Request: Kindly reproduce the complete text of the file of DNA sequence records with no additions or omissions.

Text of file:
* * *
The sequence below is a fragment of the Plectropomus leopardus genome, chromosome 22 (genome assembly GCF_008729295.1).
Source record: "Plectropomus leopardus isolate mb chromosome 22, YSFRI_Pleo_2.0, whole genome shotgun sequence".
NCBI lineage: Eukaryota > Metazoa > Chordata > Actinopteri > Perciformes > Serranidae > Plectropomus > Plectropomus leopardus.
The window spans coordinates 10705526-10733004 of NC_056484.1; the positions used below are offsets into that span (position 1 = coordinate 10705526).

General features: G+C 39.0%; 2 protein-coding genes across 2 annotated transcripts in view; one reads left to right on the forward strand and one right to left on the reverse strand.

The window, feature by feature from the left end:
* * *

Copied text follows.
The sequence below is a fragment of the Plectropomus leopardus genome, chromosome 22 (genome assembly GCF_008729295.1).
Source record: "Plectropomus leopardus isolate mb chromosome 22, YSFRI_Pleo_2.0, whole genome shotgun sequence".
NCBI lineage: Eukaryota > Metazoa > Chordata > Actinopteri > Perciformes > Serranidae > Plectropomus > Plectropomus leopardus.
The window spans coordinates 10705526-10733004 of NC_056484.1; the positions used below are offsets into that span (position 1 = coordinate 10705526).

General features: G+C 39.0%; 2 protein-coding genes across 2 annotated transcripts in view; one reads left to right on the forward strand and one right to left on the reverse strand.

The window, feature by feature from the left end: